Are Xi and Trump really so different?

The contrast last week between Xi Jinping giving a pro-globalization speech at Davos and Donald Trump giving his “America First” inauguration speech has captured the imagination of the chattering classes. It has led to the unusual spectacle of the arch-nationalist Steve Bannon and the arch-globalist Martin Wolf actually agreeing on something. Here’s what Bannon told the Washington Post:

“I think it’d be good if people compare Xi’s speech at Davos and President Trump’s speech in his inaugural,” Bannon said. “You’ll see two different world views.”

And here’s Wolf’s latest column:

Xi Jinping, president of China, made a speech last week on globalisation at the World Economic Forum that one would have expected to come from a US president. At his inauguration, Donald Trump made remarks on trade that one would never have expected to come from a US president. The contrast is astounding.

I think there is less to this contrast than meets the eye. A lot of the intellectual class is predisposed to see an epic battle of ideas between globalization and nationalism, and so that is what they saw in the headlines from the speeches. But it has been clear for years that Xi Jinping is one of the premier nationalists of our day: his “China Dream” rhetoric is a not very distant cousin to Trump’s “Make America Great Again.”

In reality, Xi’s speech at Davos had plenty of nationalist self-interest; it was just packaged in a different wrapper. Xi praised globalization not because it is good in the abstract but because globalization has made China rich and powerful.

In the Chinese view, globalization has worked for them not because they blindly embraced Western economic theories, but because they managed the process of globalization appropriately, with a keen eye to China’s national interests:

China has become the world’s second largest economy thanks to 38 years of reform and opening-up. A right path leads to a bright future. China has come this far because the Chinese people have, under the leadership of the Communist Party of China, blazed a development path that suits China’s actual conditions.

Other countries can and should be doing the same:

We should act pro-actively and manage economic globalization as appropriate so as to release its positive impact and rebalance the process of economic globalization. We should follow the general trend, proceed from our respective national conditions and embark on the right pathway of integrating into economic globalization with the right pace.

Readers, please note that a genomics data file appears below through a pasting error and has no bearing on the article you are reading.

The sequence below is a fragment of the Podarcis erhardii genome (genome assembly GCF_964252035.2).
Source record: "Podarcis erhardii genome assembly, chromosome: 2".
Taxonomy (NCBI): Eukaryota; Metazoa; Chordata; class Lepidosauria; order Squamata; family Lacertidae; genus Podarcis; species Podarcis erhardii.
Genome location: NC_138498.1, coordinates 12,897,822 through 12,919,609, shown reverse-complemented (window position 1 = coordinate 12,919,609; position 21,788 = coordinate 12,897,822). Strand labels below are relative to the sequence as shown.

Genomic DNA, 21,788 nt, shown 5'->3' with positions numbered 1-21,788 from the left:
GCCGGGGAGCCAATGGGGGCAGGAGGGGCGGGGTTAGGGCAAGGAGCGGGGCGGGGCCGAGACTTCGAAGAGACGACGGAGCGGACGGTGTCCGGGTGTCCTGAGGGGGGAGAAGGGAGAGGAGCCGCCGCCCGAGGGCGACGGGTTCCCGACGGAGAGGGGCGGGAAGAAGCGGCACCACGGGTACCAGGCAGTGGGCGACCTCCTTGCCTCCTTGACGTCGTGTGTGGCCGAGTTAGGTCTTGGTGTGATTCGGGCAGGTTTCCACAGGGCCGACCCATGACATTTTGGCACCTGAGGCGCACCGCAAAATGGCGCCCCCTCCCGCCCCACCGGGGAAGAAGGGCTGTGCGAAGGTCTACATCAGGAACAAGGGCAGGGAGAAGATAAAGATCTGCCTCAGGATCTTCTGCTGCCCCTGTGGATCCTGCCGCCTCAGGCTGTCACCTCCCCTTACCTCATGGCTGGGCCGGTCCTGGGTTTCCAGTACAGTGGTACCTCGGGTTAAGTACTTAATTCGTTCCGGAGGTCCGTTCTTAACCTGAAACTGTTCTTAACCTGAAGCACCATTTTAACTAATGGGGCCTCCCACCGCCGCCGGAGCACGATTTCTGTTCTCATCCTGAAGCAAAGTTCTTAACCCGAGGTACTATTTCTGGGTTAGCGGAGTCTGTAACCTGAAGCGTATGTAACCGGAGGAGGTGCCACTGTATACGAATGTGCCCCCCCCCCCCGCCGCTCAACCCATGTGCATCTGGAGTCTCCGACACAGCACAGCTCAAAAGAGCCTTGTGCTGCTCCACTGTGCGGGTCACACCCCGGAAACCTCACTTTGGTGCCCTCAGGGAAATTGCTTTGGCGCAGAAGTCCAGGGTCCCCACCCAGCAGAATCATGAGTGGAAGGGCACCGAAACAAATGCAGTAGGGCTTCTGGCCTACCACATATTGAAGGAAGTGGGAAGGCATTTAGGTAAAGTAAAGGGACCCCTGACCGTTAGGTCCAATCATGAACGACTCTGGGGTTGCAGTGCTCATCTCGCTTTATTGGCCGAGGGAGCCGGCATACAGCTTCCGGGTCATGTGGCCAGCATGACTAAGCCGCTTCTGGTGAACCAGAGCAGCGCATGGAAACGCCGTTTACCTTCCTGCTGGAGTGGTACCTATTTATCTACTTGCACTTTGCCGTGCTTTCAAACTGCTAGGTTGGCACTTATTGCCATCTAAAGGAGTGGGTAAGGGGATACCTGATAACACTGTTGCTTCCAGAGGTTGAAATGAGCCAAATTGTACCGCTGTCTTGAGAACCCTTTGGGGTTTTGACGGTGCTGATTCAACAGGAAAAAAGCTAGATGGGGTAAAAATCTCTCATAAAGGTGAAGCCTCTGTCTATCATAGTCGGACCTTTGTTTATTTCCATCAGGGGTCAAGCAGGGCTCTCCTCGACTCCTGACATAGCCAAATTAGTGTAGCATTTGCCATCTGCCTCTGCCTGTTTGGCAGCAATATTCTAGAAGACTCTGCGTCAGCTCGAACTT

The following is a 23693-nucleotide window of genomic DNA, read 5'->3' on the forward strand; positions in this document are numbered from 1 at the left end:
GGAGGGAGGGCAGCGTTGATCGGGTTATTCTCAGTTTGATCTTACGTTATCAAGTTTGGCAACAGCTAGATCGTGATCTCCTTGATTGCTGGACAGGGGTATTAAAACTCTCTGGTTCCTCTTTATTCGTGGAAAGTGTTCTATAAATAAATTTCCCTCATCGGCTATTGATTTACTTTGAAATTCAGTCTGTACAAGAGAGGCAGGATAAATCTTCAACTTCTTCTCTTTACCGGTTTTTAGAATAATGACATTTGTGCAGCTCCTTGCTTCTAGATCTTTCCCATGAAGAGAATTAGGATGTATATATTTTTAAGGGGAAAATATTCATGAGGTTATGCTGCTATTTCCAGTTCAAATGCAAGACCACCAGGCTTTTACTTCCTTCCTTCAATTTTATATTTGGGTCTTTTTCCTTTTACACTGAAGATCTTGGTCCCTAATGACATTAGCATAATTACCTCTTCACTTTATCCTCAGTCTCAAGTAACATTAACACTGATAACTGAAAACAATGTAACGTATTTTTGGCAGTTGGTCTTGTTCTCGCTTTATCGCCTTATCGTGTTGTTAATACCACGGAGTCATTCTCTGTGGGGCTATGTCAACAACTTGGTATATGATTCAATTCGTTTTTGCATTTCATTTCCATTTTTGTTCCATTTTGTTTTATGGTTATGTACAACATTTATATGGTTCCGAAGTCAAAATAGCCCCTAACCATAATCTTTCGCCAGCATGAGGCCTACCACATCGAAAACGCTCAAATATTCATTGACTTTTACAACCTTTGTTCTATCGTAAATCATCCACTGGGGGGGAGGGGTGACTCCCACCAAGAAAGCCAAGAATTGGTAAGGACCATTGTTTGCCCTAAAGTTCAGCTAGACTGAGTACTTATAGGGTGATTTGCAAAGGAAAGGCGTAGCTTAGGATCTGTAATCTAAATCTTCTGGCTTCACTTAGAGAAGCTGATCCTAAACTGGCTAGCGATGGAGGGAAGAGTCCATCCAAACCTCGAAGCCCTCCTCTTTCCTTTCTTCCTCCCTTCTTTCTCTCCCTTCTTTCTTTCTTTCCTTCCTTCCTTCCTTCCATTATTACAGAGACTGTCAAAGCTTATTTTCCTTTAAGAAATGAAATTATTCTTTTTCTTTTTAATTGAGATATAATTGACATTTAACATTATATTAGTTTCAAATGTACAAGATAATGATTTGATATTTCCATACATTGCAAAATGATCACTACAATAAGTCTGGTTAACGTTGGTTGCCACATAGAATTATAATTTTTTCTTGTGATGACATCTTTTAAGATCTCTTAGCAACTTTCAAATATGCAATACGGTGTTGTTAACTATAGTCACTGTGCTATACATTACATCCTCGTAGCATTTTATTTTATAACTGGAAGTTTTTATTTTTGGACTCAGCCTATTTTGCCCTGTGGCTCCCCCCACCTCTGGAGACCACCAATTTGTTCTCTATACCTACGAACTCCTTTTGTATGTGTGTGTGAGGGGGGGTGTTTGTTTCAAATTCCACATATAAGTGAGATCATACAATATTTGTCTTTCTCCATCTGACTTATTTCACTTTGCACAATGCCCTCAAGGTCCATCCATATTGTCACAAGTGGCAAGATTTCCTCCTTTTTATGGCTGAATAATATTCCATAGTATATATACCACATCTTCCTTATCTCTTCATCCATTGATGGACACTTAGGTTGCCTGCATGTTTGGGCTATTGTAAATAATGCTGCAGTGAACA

China has therefore succeeded not because globalization gave them something, but because China has been clever and hard-working in taking advantage of its opportunities:

Such achievements in development over the past decades owe themselves to the hard work and perseverance of the Chinese people, a quality that has defined the Chinese nation for several thousand years. We Chinese know only too well that there is no such thing as a free lunch in the world. For a big country with over 1.3 billion people, development can be achieved only with the dedication and tireless efforts of its own people. We cannot expect others to deliver development to China, and no one is in a position to do so.

Implicit in this line of thinking is that countries for whom globalization has not been a success–a group that Trump and Bannon seem to think includes the US–have only themselves to blame. They didn’t do it right; China did. Trump seems to agree, as he wants to renegotiate US trade deals.

Because China has successfully managed globalization, it thinks globalization is a good thing and wants it to continue. And this is why Xi’s speech is ultimately one of nationalist self-interest. This is not an altruistic conception. In particular, China sees the next stage of its development as involving the spread of its corporations out of its home market and around the globe. So Xi wants to make sure that new barriers are not thrown up in their way:

In the coming five years, China is expected to import $8 trillion of goods, attract $600 billion of foreign investment and make $750 billion of outbound investment. Chinese tourists will make 700 million overseas visits. … we hope that other countries will also keep their door open to Chinese investors and keep the playing field level for us.

If Xi is now trying to present China, however implausibly, as a defender of a liberal global economic order, it’s because he wants something from the rest of the world.

2 Comments

  1. China has looked to its interests more carefully as the weaker power–but also has a different structure of political incentives than the U.S. The responsibility for success and failure clearly lies with only one organization in China, and that organization is no longer protected by the fear a mass murderer like Mao inspires. Certain forms of success (like full employment) are necessary for the CCP, though they have considerable slack in certain forms of failure (environment, corruption).

    In America, responsibility for failure endlessly shifts between the various players, Dems-Repubs, Executive-Legislature-Judiciary-Bureaucracy-Media, politicians-voters, Pentagon-State, corporations-NGOs, etc. Eventually, though, after enough perceived failure, an inflection point may be reached in America, comparable to the 1930s or the 1960s. The first of those inflections was much more grounded in real problems than the second, or the potential third which may be upon us. One might view Trump as taking responsibility–an ostentatious declaration that the old system of trading economic decline for political influence cannot be permitted to do any more damage to socio-economic conditions. Whether Trump symbolizes this new turn we cannot yet know, but vitriol between the two sides is at the highest level in 50 years.

    Reply

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